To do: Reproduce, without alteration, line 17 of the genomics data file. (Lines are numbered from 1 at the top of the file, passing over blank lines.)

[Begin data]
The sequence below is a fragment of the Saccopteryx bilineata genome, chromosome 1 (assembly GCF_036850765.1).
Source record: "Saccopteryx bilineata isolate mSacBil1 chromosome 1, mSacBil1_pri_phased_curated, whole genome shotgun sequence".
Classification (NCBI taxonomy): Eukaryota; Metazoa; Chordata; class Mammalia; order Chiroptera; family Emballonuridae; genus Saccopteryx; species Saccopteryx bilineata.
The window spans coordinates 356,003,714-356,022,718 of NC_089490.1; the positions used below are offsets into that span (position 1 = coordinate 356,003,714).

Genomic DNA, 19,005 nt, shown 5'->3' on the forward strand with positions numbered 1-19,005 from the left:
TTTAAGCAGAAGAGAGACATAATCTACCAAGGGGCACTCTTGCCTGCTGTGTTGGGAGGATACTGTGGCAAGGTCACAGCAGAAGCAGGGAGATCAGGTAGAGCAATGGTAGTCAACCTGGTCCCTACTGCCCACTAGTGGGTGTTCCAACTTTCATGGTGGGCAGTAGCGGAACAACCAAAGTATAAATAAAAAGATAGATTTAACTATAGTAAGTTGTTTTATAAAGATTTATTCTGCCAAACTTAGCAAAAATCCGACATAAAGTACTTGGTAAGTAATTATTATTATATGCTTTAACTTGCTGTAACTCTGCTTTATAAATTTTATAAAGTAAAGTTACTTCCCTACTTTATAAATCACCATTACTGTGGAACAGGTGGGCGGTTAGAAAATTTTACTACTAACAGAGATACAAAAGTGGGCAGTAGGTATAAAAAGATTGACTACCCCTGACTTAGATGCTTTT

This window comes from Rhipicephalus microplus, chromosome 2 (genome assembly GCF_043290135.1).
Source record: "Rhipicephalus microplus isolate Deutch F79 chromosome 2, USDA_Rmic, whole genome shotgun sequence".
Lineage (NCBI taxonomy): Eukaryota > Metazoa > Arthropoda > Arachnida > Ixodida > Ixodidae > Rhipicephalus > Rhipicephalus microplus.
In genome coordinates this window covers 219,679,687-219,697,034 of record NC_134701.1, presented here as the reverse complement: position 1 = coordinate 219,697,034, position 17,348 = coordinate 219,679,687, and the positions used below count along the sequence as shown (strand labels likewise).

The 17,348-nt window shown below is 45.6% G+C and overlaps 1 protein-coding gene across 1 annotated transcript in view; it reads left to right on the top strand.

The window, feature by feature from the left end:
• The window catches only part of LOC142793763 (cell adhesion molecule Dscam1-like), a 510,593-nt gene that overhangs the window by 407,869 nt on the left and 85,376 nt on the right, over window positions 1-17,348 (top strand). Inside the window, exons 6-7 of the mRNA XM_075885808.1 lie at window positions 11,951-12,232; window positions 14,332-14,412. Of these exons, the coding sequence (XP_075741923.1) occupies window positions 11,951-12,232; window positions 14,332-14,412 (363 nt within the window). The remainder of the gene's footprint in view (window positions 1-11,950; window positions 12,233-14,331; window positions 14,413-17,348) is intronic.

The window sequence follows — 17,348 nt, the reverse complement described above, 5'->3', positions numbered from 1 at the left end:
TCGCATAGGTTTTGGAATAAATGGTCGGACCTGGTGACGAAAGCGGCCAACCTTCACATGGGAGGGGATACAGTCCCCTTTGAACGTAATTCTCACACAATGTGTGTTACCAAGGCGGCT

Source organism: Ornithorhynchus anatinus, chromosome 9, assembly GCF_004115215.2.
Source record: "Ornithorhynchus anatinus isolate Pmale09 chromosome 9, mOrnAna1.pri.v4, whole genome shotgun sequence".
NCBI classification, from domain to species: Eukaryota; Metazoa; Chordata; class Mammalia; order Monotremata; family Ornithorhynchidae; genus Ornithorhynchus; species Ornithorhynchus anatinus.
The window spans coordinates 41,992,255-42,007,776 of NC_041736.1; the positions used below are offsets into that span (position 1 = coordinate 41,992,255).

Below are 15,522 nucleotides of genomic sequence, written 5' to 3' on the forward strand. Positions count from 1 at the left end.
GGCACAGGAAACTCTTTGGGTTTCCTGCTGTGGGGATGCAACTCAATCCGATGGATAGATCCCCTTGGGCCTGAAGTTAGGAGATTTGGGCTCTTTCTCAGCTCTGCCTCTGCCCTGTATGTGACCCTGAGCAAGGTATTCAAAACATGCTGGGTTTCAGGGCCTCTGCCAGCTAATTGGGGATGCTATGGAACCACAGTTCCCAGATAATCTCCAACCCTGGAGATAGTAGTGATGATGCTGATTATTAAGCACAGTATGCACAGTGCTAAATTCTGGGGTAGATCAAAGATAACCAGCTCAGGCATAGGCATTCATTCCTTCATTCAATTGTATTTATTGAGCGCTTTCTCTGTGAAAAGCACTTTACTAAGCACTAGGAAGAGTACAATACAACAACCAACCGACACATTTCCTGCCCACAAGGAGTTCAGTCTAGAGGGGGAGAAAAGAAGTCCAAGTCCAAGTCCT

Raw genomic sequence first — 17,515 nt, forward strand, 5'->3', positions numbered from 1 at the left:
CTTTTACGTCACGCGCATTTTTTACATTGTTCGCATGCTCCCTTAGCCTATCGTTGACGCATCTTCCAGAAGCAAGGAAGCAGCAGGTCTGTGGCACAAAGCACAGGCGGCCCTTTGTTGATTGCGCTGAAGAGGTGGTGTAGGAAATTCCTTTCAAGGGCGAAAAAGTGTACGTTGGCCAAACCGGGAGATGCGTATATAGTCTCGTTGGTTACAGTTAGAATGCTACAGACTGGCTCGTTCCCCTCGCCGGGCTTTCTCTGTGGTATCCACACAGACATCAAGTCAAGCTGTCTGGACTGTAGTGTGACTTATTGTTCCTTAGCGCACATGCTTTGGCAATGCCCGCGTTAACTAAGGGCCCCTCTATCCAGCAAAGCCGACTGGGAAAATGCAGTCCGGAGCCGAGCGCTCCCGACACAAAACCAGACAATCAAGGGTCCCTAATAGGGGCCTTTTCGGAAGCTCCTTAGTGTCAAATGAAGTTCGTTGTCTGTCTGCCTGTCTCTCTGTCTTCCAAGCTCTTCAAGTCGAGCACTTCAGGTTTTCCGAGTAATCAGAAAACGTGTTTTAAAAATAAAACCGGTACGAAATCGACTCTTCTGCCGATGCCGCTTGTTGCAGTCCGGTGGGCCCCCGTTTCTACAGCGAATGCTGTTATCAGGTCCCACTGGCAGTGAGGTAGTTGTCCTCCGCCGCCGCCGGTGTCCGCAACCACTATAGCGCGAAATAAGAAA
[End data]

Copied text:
Source record: "Ornithorhynchus anatinus isolate Pmale09 chromosome 9, mOrnAna1.pri.v4, whole genome shotgun sequence".